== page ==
Site selection professionals and their clients who are working to locate a growing agriculture-based business know making that major move dictates understanding a few facts before key decisions are made.
Since an agriculture businesses might need land, and lots of it − or at least be in a market with a multitude of farms − they’ll see that land is cheaper in less-densely populated areas, for a reason: perhaps the lack a strong workforce and relatively few educational opportunities, or connectivity problems and a lack of amenities in a given locales. Or a combination thereof.
Then comes the more recent but growing issue of climate change, which can work for or against a company.
However, finding that reasonable medium that points to success is what site selectors do, albeit from differing perspectives. Expansion Solutions has asked five professionals about what to know when working with clients in the vast realm of agriculture.
‘A Day’s Drive’
First, Carter Williams and Harwood Schaffer provided an overview of some of what site consultants need to contemplate before they decide on the best location for a given company. Williams is CEO and managing director of iSelect, a St. Louis-based venture capital fund that facilitates investment in early-stage companies. He preached the importance of being located close to the customer base.
“Proximity matters,” said Williams. “If you want to innovate, Silicon Valley is far from where the real customer is. Places like St. Louis are tremendous hubs, with companies like Monsanto, Nestle and Purina, among many other food companies.”
Know that in the Midwest, it’s easy to drive to anywhere, “which you need to do when you have a cool new product. That leads to the getting the feedback that takes a product from being good to being great,” he said, adding, “upstream and downstream companies are all within a day’s drive.”
Of course, location depends on just what commodity or product a given company sells.
“If you sell strawberries or specialty crops, then Simi Valley and Salinas, Calif., are great places to be. When you have new technology, it’s the same thing,” he said. “You have to be there to see how the plants grow and get feedback from the farmers.”
One key for companies in the commodity crop business, said Williams, is keeping costs down.
“There are now more opportunities to do that,” he said. “There are more consumer product companies and groups to compete with. So, Nestle and Purina are trying to come out with more novel products, such as non-GMO offerings, and are working more closely with the farmers to get the products to consumers.”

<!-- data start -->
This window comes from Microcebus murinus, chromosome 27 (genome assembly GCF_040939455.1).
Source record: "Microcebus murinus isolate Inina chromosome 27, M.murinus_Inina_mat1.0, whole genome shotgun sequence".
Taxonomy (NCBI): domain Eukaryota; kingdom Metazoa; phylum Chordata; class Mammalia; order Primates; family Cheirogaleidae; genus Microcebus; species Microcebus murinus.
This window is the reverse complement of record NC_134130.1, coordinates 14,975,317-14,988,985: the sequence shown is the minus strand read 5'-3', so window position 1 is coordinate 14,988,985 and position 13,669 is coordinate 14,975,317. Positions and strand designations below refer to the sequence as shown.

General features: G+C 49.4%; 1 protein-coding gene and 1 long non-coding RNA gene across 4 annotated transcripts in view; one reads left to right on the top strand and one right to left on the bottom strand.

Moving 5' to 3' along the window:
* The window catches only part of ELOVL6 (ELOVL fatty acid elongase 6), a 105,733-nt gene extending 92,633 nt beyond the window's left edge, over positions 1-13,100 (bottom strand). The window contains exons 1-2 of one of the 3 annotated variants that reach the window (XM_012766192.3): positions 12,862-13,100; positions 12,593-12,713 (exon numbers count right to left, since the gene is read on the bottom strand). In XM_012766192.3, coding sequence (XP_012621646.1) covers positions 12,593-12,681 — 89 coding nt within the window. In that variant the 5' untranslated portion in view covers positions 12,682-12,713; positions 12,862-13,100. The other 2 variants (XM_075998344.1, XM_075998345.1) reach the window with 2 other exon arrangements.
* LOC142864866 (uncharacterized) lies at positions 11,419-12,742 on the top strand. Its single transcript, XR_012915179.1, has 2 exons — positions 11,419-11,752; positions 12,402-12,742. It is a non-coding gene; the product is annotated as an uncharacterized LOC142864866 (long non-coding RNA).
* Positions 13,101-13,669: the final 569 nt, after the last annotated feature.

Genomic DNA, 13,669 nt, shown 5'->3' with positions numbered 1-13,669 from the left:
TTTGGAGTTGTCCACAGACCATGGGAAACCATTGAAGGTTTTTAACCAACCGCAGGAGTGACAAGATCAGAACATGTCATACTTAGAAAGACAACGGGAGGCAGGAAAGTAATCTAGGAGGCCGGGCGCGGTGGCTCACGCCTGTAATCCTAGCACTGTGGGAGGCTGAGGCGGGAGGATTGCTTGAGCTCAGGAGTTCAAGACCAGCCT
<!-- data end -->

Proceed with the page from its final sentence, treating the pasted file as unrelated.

One of the challenges in today’s agriculture and food supply chain, Williams said, is the fact that farmers have to go the extra distance − literally − to find new customers. “If they do, it’ll pay off. Some sell directly to consumer packaged goods companies in Brazil, for instance. One company was flying all over the world to sell its cranberry beans, but it’s getting good prices. The problem with selling corn in 2008 was a flat global market; however, the U.S. became an early adopter of the Food Security Program and the rest of the world has to follow.”
Part of the pressure the industry faces now, he said, is the rise of new competition. “Farmers are looking at new crops and circumventing normal distribution chains going directly to companies, like Nestle, and going around [distributors such as] Archer Daniels Midland and Cargill. But that’s hard to do on a large scale.
“We’re seeing farmers go directly to Costco, for instance, with new products for Millennials and GenZers,” Williams said, “and as they get closer to their markets, [they] find out what they want, like non-GMO products, etc. They’re also more keened in on good nutrition, which can hold down health care costs. [The younger generations] want that for their parents, too.”
Such disruption, he said, is creating new opportunities. “I think we’ll see more diversity in our food system, moving away from corn, for instance, and see more crops coming from new places, due to environmental shifts. The best place to grow blueberries in 20 years may be Memphis, not Salinas.”
What’s next? “We’re seeing thoughtful producers aggressively market products with hemp, for instance,” Williams said, “but they have a big challenge figuring out what they can grow.”
Harwood Schaffer, a retired University of Tennessee professor who now serves as the director of the Agricultural Policy Analysis Center, in Knoxville, Tenn., discussed restraining factors concerning locating in rural agricultural areas, including the lack of high-speed Internet service.